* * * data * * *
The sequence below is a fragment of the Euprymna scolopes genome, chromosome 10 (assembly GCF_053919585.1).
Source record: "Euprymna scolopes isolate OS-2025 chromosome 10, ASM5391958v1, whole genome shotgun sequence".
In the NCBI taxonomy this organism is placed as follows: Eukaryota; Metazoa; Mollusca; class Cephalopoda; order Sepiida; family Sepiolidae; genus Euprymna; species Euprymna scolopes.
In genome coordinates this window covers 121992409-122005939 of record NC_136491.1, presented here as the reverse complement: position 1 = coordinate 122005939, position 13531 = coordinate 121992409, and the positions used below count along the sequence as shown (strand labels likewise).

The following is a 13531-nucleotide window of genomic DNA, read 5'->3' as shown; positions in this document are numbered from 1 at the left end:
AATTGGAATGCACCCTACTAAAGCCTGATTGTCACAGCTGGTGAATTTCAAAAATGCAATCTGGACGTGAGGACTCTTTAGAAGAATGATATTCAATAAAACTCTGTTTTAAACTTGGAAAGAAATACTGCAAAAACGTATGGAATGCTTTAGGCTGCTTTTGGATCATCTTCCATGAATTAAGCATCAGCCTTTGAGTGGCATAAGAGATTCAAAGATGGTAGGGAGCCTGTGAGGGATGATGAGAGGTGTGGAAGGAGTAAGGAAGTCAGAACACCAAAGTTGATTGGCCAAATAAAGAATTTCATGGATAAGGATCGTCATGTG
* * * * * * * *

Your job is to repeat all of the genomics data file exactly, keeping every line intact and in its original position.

The sequence below is a fragment of the Euprymna scolopes genome, chromosome 10 (assembly GCF_053919585.1).
Source record: "Euprymna scolopes isolate OS-2025 chromosome 10, ASM5391958v1, whole genome shotgun sequence".
In the NCBI taxonomy this organism is placed as follows: Eukaryota; Metazoa; Mollusca; class Cephalopoda; order Sepiida; family Sepiolidae; genus Euprymna; species Euprymna scolopes.
In genome coordinates this window covers 121992409-122005939 of record NC_136491.1, presented here as the reverse complement: position 1 = coordinate 122005939, position 13531 = coordinate 121992409, and the positions used below count along the sequence as shown (strand labels likewise).

The following is a 13531-nucleotide window of genomic DNA, read 5'->3' as shown; positions in this document are numbered from 1 at the left end:
AATTGGAATGCACCCTACTAAAGCCTGATTGTCACAGCTGGTGAATTTCAAAAATGCAATCTGGACGTGAGGACTCTTTAGAAGAATGATATTCAATAAAACTCTGTTTTAAACTTGGAAAGAAATACTGCAAAAACGTATGGAATGCTTTAGGCTGCTTTTGGATCATCTTCCATGAATTAAGCATCAGCCTTTGAGTGGCATAAGAGATTCAAAGATGGTAGGGAGCCTGTGAGGGATGATGAGAGGTGTGGAAGGAGTAAGGAAGTCAGAACACCAAAGTTGATTGGCCAAATAAAGAATTTCATGGATAAGGATCGTCATGTG